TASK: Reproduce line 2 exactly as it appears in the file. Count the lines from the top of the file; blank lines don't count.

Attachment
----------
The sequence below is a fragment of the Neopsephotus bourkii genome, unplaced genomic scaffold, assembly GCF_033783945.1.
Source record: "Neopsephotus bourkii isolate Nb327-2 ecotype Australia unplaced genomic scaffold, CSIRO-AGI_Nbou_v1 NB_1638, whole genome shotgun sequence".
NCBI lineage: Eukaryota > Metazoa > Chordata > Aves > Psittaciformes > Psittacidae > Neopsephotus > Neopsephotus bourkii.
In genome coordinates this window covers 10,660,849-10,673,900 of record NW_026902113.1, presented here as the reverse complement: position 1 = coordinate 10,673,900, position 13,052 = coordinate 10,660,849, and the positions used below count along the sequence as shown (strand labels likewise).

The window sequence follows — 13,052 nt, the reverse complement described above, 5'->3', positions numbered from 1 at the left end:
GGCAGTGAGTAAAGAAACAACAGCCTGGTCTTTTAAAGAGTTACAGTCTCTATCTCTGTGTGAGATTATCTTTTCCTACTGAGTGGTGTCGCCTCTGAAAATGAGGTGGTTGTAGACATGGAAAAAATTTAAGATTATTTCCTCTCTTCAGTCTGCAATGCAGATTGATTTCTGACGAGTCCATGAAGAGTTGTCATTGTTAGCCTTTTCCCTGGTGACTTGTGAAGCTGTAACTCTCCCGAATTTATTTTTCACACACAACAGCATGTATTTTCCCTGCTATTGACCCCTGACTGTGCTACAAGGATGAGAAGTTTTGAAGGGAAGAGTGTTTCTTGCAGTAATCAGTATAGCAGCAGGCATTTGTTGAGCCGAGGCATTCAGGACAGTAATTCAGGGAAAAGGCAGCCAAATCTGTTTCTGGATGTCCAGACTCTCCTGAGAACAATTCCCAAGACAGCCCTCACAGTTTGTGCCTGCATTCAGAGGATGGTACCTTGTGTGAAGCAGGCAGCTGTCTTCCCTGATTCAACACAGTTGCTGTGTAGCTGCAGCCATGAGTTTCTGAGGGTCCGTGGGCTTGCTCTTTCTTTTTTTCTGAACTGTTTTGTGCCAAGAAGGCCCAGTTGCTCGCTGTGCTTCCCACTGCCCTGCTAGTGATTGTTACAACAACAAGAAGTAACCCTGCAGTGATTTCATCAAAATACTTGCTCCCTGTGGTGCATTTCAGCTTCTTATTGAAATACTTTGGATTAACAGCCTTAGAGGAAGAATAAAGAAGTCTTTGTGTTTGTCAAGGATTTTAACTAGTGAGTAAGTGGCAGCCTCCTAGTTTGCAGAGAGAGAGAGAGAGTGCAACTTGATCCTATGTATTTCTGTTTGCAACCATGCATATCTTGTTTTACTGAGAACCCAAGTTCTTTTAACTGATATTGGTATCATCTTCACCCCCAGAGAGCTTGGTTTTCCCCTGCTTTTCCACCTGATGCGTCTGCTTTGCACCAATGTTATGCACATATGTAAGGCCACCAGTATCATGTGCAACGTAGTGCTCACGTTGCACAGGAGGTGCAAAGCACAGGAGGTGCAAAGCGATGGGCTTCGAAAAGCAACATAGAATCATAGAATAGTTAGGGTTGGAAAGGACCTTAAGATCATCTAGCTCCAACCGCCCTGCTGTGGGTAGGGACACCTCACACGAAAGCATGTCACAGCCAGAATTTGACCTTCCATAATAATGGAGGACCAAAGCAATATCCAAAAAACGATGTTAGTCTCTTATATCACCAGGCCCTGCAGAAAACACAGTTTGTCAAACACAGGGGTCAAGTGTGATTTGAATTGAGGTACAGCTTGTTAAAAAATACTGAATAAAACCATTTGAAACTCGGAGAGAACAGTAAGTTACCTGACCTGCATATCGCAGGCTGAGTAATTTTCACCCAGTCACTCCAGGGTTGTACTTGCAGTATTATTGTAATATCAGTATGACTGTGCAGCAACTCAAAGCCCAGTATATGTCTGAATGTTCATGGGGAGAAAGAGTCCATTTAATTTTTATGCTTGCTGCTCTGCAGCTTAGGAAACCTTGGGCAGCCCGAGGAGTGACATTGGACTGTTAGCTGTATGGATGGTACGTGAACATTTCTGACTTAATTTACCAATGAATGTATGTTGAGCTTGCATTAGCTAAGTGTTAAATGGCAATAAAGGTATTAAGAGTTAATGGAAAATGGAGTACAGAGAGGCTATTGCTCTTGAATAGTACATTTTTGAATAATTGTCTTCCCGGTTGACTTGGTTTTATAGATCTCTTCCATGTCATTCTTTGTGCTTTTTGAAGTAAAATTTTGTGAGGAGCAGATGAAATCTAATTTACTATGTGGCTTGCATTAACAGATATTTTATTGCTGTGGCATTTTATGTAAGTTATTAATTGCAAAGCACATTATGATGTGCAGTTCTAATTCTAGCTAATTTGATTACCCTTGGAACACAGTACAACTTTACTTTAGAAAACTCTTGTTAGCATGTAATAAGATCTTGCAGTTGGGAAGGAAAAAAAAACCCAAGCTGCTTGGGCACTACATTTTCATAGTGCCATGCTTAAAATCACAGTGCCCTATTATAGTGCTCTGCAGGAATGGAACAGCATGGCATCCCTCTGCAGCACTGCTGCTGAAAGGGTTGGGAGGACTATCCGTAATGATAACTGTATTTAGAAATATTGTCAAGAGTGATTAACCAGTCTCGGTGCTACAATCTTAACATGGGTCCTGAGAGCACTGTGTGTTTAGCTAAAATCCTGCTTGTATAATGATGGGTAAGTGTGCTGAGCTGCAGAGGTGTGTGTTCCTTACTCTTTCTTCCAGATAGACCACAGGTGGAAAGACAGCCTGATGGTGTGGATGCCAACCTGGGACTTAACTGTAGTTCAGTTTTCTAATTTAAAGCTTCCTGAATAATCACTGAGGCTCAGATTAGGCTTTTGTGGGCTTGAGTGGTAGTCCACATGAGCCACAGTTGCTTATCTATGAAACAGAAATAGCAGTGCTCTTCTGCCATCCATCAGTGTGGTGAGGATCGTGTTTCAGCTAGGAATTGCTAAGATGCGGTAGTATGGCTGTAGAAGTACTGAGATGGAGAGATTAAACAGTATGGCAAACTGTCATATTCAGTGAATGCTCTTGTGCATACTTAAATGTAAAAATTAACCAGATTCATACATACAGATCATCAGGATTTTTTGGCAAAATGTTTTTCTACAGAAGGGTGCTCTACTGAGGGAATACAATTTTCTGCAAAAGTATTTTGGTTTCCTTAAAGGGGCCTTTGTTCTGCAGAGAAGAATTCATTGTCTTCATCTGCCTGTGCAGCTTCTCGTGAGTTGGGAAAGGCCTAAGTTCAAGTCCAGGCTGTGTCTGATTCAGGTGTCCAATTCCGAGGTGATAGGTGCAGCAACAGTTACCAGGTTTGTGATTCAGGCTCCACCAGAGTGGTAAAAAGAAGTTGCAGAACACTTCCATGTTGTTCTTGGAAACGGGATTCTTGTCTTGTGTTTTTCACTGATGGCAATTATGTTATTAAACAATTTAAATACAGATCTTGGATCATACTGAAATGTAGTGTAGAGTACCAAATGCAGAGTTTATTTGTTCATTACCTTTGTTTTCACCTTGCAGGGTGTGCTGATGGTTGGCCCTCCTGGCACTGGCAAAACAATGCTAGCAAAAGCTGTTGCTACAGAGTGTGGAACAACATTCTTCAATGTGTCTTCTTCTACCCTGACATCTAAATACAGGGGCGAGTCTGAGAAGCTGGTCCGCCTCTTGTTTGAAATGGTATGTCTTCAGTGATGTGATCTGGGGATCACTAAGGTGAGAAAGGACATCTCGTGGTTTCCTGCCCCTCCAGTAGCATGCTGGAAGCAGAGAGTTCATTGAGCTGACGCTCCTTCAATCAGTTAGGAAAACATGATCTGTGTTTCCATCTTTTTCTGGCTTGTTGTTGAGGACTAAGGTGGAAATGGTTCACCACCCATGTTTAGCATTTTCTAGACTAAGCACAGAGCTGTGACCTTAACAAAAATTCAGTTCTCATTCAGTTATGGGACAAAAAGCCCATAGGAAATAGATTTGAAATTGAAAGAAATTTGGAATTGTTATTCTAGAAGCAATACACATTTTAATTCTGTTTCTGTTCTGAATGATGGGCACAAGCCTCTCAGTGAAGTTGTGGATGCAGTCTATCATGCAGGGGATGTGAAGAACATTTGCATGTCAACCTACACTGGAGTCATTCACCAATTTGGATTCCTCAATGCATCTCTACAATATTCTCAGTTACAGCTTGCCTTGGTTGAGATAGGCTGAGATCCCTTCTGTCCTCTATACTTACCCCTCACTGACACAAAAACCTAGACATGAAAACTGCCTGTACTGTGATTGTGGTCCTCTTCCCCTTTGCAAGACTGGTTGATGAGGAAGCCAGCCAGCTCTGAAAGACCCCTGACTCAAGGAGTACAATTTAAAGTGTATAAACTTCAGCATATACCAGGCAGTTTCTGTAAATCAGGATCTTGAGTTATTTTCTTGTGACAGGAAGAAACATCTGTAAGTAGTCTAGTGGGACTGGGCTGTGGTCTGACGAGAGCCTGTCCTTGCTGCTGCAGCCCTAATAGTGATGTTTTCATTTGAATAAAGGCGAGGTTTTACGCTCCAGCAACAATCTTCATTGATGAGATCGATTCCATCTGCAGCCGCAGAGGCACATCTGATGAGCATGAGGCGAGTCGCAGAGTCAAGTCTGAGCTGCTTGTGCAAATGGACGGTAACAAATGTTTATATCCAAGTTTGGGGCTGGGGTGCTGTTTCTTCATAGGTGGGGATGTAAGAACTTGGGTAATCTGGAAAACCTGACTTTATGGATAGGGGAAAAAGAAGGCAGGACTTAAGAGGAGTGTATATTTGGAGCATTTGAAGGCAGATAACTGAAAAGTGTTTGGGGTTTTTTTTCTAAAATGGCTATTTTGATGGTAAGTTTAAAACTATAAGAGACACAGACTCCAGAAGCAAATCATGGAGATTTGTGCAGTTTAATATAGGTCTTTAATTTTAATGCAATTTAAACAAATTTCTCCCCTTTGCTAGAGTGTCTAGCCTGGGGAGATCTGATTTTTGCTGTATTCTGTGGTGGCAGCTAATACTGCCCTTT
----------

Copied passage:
Source record: "Neopsephotus bourkii isolate Nb327-2 ecotype Australia unplaced genomic scaffold, CSIRO-AGI_Nbou_v1 NB_1638, whole genome shotgun sequence".